Whether or not football’s coming home, there’s a limit to sport’s transformative power


Photo by dylan nolte on Unsplash


“Some people say there is a God; others say there is no God; the truth probably lies somewhere in between”
– W. B. Yeats

Ahead of the England-Italy play-off in the Uefa European championship, it’s striking to note the deep faith displayed by politicians — at different ends of the ideological spectrum — in the transformative power of sport.

If England were to win its first  major football tournament in 55 years it will naturally be seen as a sign of post-Brexit national resurgence. The Conservative government led by the Brexit-championing Boris Johnson will make much of the moment.

That said, there will also be attempts to draw England manager Gareth Southgate and his young team into a different kind of messaging — for a Britain that isn’t as Little Englander as Brexit suggested.

For the past few years, Mr Southgate has done a pretty good job of wearing his non-Brexit heart on his sleeve. He once spoke about the “racial undertones” that he discerned in the Brexit campaign and how Brexit was dividing young people who identified with Europe and “want to travel the world” from an older generation “pining for something that isn’t there any more”. This month, he wrote a long piece on patriotism, distancing himself from the far-right chauvinism of some of his team’s supporters. And he said: “On this island, we have a desire to protect our values and traditions — as we should — but that shouldn’t come at the expense of introspection and progress”. He defended his team’s decision to “take a knee” in protest against racial injustice, writing that “it’s their duty to continue to interact with the public on matters such as equality, inclusivity and racial injustice”.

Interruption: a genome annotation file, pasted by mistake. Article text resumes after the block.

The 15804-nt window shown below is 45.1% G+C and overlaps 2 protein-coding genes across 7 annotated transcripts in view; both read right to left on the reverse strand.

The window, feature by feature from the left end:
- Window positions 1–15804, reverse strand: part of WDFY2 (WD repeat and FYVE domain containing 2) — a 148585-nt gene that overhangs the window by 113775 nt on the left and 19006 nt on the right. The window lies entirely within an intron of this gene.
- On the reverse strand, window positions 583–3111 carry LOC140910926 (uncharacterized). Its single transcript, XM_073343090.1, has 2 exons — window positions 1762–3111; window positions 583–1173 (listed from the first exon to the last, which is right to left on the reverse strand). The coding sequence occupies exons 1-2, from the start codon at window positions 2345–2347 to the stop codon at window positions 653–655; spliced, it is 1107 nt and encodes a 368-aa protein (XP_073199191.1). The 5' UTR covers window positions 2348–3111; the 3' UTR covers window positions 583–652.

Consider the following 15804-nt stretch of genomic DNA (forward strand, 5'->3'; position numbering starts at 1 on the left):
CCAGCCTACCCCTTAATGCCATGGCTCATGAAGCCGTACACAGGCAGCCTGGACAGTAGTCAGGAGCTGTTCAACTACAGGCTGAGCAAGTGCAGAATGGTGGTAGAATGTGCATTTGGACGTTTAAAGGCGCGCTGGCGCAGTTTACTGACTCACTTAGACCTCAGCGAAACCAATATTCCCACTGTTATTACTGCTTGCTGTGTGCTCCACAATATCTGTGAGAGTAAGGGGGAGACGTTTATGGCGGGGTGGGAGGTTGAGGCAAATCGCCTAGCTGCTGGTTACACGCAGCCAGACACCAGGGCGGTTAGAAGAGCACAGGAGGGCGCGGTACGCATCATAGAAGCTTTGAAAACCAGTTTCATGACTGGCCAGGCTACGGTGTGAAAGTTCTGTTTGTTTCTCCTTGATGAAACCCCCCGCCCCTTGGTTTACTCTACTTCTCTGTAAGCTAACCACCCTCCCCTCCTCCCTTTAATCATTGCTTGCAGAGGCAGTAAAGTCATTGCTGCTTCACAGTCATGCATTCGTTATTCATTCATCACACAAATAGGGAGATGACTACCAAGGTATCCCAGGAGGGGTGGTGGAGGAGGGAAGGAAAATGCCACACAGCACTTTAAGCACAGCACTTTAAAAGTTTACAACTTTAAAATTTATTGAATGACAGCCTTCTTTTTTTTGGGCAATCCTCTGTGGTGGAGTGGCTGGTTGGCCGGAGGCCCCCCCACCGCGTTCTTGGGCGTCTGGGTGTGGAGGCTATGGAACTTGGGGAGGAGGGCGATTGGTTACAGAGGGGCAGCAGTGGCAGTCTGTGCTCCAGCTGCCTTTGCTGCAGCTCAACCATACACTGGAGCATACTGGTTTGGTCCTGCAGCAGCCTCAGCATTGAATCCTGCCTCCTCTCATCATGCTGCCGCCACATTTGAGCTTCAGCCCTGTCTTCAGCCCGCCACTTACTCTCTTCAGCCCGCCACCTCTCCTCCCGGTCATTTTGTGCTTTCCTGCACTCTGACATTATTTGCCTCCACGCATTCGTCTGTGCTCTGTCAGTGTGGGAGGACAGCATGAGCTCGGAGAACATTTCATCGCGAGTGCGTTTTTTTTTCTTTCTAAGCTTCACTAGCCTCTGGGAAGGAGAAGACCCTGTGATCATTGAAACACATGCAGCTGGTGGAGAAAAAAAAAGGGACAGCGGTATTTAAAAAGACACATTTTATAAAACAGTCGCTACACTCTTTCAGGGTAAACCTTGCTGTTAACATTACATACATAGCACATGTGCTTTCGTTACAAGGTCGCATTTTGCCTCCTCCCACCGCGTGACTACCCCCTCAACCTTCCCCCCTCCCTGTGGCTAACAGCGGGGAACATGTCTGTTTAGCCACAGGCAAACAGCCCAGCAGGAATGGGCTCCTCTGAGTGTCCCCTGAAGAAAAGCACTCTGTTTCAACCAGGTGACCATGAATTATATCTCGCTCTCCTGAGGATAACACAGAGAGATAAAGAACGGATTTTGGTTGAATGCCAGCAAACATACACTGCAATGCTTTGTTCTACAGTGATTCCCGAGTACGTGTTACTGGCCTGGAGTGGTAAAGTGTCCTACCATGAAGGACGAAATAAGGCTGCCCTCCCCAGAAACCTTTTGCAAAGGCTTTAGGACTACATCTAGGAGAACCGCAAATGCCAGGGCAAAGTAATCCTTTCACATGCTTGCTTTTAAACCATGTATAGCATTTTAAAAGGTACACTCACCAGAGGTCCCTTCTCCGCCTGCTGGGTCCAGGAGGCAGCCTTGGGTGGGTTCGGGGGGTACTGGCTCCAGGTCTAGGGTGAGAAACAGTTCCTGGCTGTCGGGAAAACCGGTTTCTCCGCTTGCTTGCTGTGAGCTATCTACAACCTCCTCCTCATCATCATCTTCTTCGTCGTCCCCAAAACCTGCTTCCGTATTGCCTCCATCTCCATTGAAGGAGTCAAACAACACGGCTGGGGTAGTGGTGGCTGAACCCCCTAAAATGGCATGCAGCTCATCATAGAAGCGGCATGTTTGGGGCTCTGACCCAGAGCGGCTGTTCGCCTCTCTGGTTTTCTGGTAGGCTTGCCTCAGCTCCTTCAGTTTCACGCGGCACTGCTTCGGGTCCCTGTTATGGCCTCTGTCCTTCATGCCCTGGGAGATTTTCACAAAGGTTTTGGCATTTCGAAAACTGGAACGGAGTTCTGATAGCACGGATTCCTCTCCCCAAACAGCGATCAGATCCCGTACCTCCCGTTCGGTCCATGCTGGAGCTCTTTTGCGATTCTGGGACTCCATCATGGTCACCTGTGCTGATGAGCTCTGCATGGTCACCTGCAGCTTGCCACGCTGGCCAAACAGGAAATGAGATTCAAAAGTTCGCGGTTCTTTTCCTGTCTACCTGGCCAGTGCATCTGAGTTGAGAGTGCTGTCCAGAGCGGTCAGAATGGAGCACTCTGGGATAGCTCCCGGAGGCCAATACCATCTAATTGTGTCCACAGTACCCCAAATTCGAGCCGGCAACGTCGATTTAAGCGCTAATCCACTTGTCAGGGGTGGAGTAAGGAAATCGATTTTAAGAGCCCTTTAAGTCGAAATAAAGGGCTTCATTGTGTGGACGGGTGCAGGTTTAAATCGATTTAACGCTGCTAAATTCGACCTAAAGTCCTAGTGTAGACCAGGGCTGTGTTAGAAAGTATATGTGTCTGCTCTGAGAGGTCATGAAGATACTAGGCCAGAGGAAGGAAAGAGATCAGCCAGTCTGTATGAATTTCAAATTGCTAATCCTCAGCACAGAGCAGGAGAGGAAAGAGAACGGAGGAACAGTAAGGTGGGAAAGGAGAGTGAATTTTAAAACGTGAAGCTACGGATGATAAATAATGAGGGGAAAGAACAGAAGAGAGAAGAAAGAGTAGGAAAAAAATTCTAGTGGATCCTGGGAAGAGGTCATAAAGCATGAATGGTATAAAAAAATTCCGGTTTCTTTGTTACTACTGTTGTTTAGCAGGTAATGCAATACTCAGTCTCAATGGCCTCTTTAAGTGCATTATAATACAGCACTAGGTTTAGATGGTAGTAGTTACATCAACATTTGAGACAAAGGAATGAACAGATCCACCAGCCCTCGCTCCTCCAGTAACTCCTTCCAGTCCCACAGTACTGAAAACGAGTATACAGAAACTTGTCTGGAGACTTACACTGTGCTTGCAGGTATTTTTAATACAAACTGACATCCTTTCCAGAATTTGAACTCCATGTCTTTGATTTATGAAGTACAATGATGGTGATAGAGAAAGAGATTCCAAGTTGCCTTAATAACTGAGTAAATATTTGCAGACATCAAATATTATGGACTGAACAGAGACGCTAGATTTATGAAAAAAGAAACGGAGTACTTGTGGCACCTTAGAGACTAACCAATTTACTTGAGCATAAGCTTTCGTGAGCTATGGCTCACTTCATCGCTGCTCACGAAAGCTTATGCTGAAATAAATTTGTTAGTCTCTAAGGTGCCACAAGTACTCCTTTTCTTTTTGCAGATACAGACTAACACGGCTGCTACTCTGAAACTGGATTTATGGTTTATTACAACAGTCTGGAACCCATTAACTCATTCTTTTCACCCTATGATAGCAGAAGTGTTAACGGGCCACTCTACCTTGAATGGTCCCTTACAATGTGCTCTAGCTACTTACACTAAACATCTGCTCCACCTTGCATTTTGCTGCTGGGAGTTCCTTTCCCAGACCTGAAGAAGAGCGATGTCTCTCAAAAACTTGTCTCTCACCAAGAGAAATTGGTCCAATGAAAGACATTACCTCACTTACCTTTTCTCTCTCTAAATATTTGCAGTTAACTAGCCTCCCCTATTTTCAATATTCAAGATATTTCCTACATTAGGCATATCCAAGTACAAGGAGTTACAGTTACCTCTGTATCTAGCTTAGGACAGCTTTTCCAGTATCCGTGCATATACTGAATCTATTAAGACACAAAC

Sport and politics often entwine to mutual benefit. Labour Party leader Keir Starmer has praised Mr Southgate’s patriotism piece with the three-word tweet: “This is England”. Meanwhile, Mr Johnson’s Conservatives are muttering about Mr Southgate’s woke-ness, as if it might affect their side in the culture wars.

What, if anything does all of this mean in the long term?

Not a lot, as Gideon Rachman has pointed out in The Financial Times. Were England to win the tournament, Mr “Southgate and his players will become national heroes”, he wrote, and enjoy a powerful political position that they could use to intervene on social and cultural issues.

But, he added, a reality check may be in order. Referring to the multi-racial “black, blanc, bleur” French team’s 1998 World Cup win, he recalled the belief that France would now embrace its many different strands. Instead, the far-right has grown stronger in the country.

“There is no doubt that sporting success creates shared national memories,” Mr Rachman wrote. “But its ability to effect lasting political change is more dubious”.

Sad but true.